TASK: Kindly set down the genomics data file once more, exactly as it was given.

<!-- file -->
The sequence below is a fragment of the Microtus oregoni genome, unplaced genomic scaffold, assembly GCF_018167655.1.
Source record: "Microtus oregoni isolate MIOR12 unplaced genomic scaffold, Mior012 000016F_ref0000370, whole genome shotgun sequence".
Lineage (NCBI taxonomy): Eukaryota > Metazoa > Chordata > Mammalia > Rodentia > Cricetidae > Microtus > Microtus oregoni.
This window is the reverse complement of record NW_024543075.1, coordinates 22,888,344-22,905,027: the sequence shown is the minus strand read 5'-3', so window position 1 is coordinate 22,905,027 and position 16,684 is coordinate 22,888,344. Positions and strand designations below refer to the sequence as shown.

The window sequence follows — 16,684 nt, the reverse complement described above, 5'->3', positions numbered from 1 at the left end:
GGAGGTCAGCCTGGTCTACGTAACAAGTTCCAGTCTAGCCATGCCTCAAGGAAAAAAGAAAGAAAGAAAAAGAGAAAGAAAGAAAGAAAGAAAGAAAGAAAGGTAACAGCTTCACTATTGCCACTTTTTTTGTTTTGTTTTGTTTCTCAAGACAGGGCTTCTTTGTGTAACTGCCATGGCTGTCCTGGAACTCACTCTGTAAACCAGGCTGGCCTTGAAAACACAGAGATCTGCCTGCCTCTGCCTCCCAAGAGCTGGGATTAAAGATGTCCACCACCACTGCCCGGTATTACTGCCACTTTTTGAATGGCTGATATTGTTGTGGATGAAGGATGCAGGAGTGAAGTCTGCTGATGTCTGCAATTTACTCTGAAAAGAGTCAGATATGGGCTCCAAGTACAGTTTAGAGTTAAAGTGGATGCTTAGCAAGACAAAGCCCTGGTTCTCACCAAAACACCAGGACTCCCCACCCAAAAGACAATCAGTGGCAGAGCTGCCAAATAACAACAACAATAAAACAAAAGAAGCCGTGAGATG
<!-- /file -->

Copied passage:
The sequence below is a fragment of the Microtus oregoni genome, unplaced genomic scaffold, assembly GCF_018167655.1.
Source record: "Microtus oregoni isolate MIOR12 unplaced genomic scaffold, Mior012 000016F_ref0000370, whole genome shotgun sequence".
Lineage (NCBI taxonomy): Eukaryota > Metazoa > Chordata > Mammalia > Rodentia > Cricetidae > Microtus > Microtus oregoni.
This window is the reverse complement of record NW_024543075.1, coordinates 22,888,344-22,905,027: the sequence shown is the minus strand read 5'-3', so window position 1 is coordinate 22,905,027 and position 16,684 is coordinate 22,888,344. Positions and strand designations below refer to the sequence as shown.

The window sequence follows — 16,684 nt, the reverse complement described above, 5'->3', positions numbered from 1 at the left end:
GGAGGTCAGCCTGGTCTACGTAACAAGTTCCAGTCTAGCCATGCCTCAAGGAAAAAAGAAAGAAAGAAAAAGAGAAAGAAAGAAAGAAAGAAAGAAAGAAAGGTAACAGCTTCACTATTGCCACTTTTTTTGTTTTGTTTTGTTTCTCAAGACAGGGCTTCTTTGTGTAACTGCCATGGCTGTCCTGGAACTCACTCTGTAAACCAGGCTGGCCTTGAAAACACAGAGATCTGCCTGCCTCTGCCTCCCAAGAGCTGGGATTAAAGATGTCCACCACCACTGCCCGGTATTACTGCCACTTTTTGAATGGCTGATATTGTTGTGGATGAAGGATGCAGGAGTGAAGTCTGCTGATGTCTGCAATTTACTCTGAAAAGAGTCAGATATGGGCTCCAAGTACAGTTTAGAGTTAAAGTGGATGCTTAGCAAGACAAAGCCCTGGTTCTCACCAAAACACCAGGACTCCCCACCCAAAAGACAATCAGTGGCAGAGCTGCCAAATAACAACAACAATAAAACAAAAGAAGCCGTGAGATG